Working off the trends we have seen emerging in the last month, I believe the next wave of online courses will be a lot more dynamic than we have ever seen before. Now that the initial, hurried scramble to take classes online is complete, educators are investing significantly in discovering new, innovative ways to engage their learners.
In Indiaand in world the higher education institutions are investing heavily in scaling up accessibility, there has been a marked increase in online communication and feedback channels, and new tools are constantly being implemented and leveraged to improve the overall quality of teaching and learning.

Here are some of the ways I predict the COVID-19 pandemic will change the future of education in India and beyond.

1. Blended learning will increase dramatically

Many institutions were already experimenting with varying degrees of digital teaching and learning before the pandemic. Still, institutions will return from COVID-19 with a widely shared understanding that digital tools can be highly complementary to face-to-face learning, and that teaching and learning with asynchronous and synchronous platforms can yield significant benefits when layered in with face-to-face instruction.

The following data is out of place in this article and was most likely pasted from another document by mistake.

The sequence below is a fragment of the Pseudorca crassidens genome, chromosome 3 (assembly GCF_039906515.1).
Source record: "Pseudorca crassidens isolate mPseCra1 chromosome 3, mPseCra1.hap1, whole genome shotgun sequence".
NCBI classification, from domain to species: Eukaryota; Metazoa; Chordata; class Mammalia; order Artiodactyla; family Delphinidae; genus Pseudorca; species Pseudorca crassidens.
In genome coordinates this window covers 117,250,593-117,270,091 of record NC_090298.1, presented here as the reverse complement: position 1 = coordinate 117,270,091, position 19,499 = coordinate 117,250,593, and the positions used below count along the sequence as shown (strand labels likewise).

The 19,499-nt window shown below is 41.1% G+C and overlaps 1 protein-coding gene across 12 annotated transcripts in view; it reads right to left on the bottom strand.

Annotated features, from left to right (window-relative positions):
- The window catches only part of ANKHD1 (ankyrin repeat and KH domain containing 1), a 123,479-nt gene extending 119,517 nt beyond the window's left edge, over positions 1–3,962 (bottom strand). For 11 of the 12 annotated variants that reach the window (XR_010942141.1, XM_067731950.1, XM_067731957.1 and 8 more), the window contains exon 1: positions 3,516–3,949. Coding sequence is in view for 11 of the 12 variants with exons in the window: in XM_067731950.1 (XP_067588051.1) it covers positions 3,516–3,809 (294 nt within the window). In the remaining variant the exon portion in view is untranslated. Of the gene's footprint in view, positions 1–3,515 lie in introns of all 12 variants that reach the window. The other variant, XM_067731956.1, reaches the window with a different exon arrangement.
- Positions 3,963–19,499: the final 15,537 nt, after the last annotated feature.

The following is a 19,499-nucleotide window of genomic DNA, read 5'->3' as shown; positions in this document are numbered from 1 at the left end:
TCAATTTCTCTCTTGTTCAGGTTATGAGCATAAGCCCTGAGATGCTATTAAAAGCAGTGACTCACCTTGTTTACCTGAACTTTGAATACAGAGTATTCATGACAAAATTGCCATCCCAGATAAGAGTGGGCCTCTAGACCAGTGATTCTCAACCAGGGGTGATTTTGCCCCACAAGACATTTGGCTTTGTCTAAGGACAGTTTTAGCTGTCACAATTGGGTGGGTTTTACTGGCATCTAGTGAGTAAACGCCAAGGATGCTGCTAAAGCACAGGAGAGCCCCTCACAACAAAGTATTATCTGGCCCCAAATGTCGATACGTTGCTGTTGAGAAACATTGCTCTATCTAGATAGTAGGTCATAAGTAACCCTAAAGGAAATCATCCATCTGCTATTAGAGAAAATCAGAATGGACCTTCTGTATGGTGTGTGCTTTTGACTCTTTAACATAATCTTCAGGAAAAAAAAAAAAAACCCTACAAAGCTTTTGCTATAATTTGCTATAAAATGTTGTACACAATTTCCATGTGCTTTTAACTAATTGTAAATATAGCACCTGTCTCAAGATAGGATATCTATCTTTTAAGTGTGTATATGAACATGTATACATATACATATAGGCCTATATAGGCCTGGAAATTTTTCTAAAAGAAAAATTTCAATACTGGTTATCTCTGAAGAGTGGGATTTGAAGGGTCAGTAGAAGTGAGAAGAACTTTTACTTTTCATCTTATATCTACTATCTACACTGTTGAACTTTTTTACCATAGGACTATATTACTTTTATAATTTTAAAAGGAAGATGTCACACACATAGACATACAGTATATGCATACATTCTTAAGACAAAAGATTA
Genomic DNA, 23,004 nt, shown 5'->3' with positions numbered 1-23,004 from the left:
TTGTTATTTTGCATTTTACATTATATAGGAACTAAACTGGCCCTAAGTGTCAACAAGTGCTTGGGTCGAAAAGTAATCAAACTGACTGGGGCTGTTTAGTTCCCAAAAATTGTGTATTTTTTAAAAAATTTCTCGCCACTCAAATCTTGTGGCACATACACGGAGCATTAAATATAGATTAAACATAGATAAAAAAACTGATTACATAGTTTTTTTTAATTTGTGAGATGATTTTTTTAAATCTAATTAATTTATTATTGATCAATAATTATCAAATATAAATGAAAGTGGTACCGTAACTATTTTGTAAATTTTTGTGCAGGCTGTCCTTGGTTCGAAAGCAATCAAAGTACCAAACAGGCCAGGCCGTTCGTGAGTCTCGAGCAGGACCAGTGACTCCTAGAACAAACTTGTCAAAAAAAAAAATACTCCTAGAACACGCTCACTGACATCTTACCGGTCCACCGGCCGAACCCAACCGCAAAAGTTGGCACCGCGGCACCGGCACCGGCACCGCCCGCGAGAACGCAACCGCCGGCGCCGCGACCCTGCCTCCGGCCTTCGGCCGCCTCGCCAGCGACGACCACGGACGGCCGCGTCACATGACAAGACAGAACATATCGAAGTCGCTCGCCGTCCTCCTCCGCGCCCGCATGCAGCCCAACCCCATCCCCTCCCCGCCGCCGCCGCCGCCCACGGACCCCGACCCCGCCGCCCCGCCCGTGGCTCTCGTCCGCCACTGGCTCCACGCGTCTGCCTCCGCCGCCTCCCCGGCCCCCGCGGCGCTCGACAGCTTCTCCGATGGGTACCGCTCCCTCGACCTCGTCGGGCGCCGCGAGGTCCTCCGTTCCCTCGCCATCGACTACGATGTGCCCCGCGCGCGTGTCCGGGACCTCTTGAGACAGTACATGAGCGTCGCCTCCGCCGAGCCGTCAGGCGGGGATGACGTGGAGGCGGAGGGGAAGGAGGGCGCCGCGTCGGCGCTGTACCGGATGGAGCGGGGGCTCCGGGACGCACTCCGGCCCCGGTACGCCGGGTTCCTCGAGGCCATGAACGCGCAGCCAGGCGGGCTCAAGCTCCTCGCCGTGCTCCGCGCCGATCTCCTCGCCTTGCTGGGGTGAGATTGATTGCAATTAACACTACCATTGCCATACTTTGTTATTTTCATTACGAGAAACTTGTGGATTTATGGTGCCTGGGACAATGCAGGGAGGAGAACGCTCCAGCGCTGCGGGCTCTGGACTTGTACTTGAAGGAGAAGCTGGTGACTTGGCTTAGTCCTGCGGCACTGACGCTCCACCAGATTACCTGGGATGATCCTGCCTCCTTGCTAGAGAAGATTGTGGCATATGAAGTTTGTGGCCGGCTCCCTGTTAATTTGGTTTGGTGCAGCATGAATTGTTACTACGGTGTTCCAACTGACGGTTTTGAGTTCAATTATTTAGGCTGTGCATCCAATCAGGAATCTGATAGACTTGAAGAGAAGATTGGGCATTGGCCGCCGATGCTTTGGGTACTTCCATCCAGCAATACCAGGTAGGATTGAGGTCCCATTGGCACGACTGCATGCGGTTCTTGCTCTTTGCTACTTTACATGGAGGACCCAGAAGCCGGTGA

This hybrid model of in-person lessons and distance learning, known as blended learning, will become one of the key models for post-pandemic pedagogy. It facilitates flexibility, increases accessibility, allows faculty to track and improve student engagement, boosts student retention, enhances communication as well as peer support, enables personalisation and competency-based learning, and can be cost effective while scaling up efficiency.

2. Faculty development will focus on technical fluency

There are two complimentary approaches to online teaching and learning: one is to build a robust infrastructure of relevant platforms and technologies, and the other is to invest in faculty development and support. One of the greatest challenges in the abrupt transition to fully remote learning during the coronavirus pandemic was the lack of fluency in the tools of teaching online.

When they come back after COVID-19, many institutions will likely take stock of the faculty developments processes they have in place. So after the pandemic, institutions will need to invest in teacher training and might also invest in creating centralised units to support faculty development efforts.

3. Courses will be designed for online teaching